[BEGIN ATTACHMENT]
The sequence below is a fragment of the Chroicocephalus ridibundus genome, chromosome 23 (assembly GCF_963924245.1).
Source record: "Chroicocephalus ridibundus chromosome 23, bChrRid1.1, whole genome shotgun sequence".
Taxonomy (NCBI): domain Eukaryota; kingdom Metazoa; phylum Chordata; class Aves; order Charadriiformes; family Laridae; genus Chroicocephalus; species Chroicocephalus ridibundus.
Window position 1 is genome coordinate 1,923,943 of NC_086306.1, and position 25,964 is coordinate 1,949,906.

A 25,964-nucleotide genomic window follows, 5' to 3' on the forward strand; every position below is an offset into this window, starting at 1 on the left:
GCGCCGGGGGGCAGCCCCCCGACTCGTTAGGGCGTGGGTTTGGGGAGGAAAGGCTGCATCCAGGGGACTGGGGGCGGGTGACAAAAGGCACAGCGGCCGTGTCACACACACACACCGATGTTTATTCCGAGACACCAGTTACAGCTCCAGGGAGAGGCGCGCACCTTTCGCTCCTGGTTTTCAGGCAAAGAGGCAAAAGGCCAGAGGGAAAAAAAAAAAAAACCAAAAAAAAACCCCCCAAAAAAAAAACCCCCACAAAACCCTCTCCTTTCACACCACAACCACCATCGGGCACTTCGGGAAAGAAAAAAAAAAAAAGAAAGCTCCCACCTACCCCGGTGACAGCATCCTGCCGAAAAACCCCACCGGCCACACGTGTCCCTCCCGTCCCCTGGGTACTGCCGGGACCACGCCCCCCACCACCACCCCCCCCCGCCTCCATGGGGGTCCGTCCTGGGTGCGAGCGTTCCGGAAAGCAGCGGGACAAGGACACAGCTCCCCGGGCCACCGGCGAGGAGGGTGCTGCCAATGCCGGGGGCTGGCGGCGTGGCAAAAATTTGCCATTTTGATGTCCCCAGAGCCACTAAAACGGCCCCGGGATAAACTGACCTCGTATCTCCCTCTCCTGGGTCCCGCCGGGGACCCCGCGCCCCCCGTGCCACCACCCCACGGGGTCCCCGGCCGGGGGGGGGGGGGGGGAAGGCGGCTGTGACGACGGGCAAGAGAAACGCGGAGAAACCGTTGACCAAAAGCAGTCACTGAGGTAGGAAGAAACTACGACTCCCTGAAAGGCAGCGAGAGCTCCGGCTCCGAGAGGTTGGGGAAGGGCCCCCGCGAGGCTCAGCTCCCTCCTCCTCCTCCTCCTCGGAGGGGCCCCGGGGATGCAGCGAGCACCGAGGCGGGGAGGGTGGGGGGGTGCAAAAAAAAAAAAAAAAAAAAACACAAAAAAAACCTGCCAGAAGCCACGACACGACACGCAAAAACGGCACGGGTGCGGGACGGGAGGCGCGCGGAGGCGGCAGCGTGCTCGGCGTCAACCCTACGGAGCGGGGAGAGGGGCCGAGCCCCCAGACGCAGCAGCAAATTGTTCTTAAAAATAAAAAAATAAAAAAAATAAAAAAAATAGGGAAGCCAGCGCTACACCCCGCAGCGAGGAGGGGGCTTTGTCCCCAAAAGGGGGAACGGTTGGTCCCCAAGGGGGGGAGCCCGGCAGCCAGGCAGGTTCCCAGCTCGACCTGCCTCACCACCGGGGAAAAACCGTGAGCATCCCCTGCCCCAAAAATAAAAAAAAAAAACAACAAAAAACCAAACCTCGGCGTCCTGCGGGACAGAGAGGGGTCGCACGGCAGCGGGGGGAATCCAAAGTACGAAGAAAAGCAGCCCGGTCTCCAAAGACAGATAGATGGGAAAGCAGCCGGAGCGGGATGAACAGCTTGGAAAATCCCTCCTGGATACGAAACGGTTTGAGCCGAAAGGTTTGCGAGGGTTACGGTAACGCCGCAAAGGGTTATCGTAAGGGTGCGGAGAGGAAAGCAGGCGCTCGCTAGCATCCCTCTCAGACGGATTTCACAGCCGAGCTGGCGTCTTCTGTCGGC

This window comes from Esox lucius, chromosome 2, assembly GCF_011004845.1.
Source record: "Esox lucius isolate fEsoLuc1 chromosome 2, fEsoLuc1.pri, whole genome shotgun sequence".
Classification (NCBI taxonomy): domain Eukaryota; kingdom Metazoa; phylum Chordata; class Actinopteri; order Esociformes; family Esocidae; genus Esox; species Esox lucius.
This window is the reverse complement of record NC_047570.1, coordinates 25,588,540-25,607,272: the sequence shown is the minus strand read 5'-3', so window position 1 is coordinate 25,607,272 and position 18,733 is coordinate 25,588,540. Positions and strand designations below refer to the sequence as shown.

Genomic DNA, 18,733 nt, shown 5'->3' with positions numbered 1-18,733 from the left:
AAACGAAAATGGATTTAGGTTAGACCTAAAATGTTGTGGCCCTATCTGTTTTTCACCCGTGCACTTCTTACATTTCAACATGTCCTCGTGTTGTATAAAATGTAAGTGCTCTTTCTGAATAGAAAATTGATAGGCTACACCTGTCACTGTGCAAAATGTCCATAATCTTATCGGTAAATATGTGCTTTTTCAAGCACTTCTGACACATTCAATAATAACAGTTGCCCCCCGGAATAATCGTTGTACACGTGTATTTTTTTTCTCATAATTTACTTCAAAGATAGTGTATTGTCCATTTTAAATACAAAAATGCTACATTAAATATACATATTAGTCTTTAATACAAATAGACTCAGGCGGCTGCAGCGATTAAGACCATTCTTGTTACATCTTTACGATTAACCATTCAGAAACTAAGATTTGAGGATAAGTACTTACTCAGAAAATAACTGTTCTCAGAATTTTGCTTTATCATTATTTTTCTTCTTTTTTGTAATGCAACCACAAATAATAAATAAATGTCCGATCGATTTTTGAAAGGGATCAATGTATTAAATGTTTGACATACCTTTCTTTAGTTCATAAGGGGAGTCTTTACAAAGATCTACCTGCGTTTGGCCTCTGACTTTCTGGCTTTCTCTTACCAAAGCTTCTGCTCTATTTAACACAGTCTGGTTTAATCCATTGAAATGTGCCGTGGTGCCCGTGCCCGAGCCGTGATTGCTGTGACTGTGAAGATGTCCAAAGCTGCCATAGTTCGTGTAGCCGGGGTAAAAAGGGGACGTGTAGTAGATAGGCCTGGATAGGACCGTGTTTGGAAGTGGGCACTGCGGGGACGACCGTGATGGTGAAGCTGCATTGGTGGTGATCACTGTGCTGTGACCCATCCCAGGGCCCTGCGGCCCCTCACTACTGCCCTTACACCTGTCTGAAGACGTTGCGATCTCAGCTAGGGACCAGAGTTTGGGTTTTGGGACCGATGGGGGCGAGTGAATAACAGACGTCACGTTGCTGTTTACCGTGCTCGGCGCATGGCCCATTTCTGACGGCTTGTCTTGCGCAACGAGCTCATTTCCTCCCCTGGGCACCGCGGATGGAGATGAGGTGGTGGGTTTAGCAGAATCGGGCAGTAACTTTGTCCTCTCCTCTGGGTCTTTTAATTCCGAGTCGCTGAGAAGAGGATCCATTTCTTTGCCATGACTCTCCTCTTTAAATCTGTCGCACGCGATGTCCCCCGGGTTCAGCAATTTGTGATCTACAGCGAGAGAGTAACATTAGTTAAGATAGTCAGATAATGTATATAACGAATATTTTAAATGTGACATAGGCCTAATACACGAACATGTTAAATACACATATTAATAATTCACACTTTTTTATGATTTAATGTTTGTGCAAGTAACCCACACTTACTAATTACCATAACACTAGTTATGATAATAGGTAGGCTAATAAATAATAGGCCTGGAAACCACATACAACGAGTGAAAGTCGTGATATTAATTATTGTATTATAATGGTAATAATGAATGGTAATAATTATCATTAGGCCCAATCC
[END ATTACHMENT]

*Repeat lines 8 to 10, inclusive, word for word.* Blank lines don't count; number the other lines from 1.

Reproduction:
Source record: "Esox lucius isolate fEsoLuc1 chromosome 2, fEsoLuc1.pri, whole genome shotgun sequence".
Classification (NCBI taxonomy): domain Eukaryota; kingdom Metazoa; phylum Chordata; class Actinopteri; order Esociformes; family Esocidae; genus Esox; species Esox lucius.
This window is the reverse complement of record NC_047570.1, coordinates 25,588,540-25,607,272: the sequence shown is the minus strand read 5'-3', so window position 1 is coordinate 25,607,272 and position 18,733 is coordinate 25,588,540. Positions and strand designations below refer to the sequence as shown.